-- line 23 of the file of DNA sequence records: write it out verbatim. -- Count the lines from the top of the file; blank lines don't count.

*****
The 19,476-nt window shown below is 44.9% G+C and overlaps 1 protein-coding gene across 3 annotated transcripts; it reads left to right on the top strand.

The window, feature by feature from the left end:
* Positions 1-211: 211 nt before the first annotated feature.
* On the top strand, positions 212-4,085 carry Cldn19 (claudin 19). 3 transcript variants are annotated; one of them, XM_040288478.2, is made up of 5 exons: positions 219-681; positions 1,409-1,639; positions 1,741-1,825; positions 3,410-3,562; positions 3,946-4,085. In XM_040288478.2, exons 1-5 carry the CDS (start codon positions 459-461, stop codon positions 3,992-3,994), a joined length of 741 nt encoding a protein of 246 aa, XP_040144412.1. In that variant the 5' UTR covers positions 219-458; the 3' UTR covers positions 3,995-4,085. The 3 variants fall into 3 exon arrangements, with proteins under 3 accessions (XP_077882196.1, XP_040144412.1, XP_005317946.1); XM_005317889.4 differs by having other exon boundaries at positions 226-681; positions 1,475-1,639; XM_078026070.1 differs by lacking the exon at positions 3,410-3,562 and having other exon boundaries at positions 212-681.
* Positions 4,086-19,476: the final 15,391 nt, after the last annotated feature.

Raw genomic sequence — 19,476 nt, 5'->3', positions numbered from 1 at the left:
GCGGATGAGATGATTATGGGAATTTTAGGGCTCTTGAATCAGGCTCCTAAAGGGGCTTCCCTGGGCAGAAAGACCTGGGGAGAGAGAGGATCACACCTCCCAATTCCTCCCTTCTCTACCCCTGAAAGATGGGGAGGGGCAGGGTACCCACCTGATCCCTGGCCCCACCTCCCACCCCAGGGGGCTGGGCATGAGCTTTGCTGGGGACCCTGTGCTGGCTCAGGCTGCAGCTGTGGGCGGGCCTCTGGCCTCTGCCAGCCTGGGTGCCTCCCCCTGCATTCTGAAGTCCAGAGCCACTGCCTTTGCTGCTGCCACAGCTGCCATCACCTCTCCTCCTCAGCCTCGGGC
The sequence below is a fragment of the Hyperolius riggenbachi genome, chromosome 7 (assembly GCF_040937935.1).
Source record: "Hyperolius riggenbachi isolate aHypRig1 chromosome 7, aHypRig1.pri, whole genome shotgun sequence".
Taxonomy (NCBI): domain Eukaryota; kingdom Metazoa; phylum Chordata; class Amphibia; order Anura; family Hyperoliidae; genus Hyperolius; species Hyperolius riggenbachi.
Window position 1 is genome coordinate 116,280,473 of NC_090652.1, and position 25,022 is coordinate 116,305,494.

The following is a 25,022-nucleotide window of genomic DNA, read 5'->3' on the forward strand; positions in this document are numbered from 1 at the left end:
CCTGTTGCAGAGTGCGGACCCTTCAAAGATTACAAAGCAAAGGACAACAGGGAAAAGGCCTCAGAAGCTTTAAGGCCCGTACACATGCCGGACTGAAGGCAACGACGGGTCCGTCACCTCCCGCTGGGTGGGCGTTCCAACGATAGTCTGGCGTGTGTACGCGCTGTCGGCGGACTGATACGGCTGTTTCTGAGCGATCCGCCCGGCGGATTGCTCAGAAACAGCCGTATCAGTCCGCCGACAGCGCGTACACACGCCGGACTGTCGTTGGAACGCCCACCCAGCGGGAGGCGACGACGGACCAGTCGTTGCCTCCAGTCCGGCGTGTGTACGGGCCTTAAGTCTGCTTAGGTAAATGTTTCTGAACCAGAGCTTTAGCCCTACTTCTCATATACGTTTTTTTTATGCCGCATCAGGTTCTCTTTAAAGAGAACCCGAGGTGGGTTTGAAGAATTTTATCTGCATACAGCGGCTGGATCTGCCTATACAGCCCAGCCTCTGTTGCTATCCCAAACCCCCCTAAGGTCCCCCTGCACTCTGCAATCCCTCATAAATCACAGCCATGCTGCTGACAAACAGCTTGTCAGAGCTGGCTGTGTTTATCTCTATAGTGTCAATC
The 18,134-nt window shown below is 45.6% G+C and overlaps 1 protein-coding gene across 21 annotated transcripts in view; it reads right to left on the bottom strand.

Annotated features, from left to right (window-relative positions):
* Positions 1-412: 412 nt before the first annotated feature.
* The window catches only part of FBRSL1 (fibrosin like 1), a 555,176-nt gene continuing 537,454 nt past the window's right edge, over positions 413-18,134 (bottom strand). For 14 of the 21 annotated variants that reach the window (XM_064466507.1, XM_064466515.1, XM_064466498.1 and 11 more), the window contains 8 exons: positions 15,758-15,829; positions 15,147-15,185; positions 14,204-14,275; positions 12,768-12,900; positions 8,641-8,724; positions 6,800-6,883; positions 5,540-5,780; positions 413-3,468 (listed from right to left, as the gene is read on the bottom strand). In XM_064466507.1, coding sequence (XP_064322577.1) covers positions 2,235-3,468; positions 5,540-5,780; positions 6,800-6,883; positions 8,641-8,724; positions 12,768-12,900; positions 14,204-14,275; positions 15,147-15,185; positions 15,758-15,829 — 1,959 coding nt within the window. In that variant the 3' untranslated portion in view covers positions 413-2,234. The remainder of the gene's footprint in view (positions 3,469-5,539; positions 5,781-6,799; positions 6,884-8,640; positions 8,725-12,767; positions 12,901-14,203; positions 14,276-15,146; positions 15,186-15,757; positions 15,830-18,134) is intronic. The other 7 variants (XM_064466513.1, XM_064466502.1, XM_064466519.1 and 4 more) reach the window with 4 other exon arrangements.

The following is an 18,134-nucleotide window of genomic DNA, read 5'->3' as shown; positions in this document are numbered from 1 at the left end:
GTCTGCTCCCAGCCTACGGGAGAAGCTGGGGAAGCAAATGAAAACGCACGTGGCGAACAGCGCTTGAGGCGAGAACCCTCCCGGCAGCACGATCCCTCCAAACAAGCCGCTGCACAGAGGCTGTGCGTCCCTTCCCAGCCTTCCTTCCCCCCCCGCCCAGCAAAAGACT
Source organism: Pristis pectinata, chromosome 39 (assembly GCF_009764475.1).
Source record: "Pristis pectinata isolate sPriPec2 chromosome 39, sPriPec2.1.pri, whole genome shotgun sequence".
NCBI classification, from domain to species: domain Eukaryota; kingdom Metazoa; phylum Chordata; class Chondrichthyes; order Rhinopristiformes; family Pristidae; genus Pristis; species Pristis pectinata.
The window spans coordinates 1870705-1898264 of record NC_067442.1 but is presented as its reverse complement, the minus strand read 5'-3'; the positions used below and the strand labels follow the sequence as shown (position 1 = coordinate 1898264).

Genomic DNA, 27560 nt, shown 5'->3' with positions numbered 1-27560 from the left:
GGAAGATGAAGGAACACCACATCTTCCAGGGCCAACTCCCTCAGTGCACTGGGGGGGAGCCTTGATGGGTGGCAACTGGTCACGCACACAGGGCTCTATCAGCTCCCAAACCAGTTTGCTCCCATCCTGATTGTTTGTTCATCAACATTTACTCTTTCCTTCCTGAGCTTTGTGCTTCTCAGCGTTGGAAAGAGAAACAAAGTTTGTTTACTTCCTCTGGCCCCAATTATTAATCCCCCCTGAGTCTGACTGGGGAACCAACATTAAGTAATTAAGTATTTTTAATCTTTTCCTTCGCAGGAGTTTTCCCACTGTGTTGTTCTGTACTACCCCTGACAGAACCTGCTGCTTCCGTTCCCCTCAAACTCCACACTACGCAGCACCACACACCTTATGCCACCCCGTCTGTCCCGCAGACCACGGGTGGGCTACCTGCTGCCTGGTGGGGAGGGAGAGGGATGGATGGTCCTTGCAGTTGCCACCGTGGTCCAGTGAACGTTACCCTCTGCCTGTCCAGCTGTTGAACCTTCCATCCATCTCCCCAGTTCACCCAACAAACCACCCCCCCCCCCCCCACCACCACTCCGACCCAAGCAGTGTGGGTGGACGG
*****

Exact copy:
The window spans coordinates 1870705-1898264 of record NC_067442.1 but is presented as its reverse complement, the minus strand read 5'-3'; the positions used below and the strand labels follow the sequence as shown (position 1 = coordinate 1898264).